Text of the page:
FORT LAUDERDALE, Fla. - Taking aim on South Florida yesterday, Tropical Storm Katrina threatened to build into an 80-mph hurricane, unleash torrential rains and cause severe flooding.
Landfall is projected for about 11 a.m. tomorrow, and the region should begin feeling the storm's effects this morning. By Sunday, it is expected to have dumped 6 to 12 inches of rain, with up to 20 inches in some areas.
A hurricane watch and a tropical storm warning have been issued from Vero Beach to Florida City, and Broward County emergency managers called for a voluntary evacuation of mobile homes and the barrier islands.
Because the storm is moving slowly through warm waters, it could grow into a Category 2 hurricane with winds of 96 mph or higher, said Eric Blake of the National Hurricane Center in Miami.
"We tell people to be prepared for one category stronger than forecast because of the uncertainties in our intensity predictions," he said. "And the storm looks like it's developing."
Hurricane officials warned that the 140-mile-wide storm could cause extensive damage. Conditions should steadily deteriorate today as bands of rain pass through, and winds should increase to 40 mph or higher by this afternoon, Lushine said.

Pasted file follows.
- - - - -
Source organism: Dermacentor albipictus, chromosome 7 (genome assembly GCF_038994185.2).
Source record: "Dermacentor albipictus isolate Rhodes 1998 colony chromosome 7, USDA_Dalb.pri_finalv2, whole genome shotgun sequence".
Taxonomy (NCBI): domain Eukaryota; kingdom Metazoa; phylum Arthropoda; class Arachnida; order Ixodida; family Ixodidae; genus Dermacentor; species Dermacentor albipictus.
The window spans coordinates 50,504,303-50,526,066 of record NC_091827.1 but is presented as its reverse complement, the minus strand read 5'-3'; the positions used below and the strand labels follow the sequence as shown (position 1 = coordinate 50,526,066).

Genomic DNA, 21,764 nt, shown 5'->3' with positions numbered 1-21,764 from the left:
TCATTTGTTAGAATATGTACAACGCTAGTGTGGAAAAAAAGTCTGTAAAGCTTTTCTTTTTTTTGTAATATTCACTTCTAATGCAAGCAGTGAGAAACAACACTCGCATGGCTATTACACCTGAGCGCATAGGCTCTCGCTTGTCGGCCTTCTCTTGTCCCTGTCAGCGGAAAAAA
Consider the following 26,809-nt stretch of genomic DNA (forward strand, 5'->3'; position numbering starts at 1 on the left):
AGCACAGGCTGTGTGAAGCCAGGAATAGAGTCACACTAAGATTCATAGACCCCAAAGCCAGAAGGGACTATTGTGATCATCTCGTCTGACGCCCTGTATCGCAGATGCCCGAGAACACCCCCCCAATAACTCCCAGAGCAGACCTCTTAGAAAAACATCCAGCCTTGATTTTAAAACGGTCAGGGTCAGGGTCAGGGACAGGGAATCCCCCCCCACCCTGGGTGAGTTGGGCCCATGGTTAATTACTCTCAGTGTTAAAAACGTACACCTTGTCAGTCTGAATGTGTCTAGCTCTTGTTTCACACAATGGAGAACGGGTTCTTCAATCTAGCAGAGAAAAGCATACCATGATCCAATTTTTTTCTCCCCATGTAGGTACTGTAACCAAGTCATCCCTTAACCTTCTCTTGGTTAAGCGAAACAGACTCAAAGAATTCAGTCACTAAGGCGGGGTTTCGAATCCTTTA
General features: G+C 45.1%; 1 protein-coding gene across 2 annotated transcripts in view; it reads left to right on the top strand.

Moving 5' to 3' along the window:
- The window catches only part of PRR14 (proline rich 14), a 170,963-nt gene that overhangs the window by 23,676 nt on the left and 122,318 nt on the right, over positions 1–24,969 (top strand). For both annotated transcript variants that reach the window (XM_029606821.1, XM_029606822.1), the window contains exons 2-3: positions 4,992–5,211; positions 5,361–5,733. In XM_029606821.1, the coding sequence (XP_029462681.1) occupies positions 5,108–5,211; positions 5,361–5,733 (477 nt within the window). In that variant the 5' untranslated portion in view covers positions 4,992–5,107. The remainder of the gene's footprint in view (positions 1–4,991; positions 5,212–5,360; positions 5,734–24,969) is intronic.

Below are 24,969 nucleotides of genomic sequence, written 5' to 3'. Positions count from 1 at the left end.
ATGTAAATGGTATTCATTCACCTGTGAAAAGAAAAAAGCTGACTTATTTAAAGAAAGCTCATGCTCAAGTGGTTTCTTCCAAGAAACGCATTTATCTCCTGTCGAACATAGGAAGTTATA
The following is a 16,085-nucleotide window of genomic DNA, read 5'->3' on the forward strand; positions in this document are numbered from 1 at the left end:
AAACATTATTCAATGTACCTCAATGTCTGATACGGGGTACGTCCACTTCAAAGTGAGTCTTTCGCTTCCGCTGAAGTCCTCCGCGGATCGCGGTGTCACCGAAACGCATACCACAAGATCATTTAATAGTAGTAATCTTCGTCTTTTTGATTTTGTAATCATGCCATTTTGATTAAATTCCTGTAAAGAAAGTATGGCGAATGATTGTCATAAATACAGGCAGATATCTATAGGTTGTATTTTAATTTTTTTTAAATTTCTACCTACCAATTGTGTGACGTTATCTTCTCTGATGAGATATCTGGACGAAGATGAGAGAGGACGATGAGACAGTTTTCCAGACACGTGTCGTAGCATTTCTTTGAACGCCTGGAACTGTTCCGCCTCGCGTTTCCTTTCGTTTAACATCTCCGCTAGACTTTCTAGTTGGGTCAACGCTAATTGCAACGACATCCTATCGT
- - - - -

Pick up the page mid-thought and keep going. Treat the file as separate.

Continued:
By midnight tonight, the winds should whip up to more than 60 mph. The heaviest rains and strongest winds should arrive early tomorrow morning as the core of the storm approaches the coast.
Tony Carper, director of emergency management in Broward County, said a mandatory evacuation might be ordered if the storm grows strong enough.
"At this point, we need to prepare ourselves for a system that will drop a lot of rain on us in the next 24, 48 or even 72 hours," he said.
After crossing South Florida, the system is expected to retain tropical storm strength until reaching the Gulf of Mexico, then return to hurricane strength. It could eventually hit Louisiana, Alabama or the Florida Panhandle.
Katrina is the 11th named storm to form in a season of unprecedented early activity. Never before had 11 named storms formed by Aug. 24, said Colin McAdie, a hurricane center research meteorologist.
The South Florida Sun-Sentinel is a Tribune Publishing newspaper.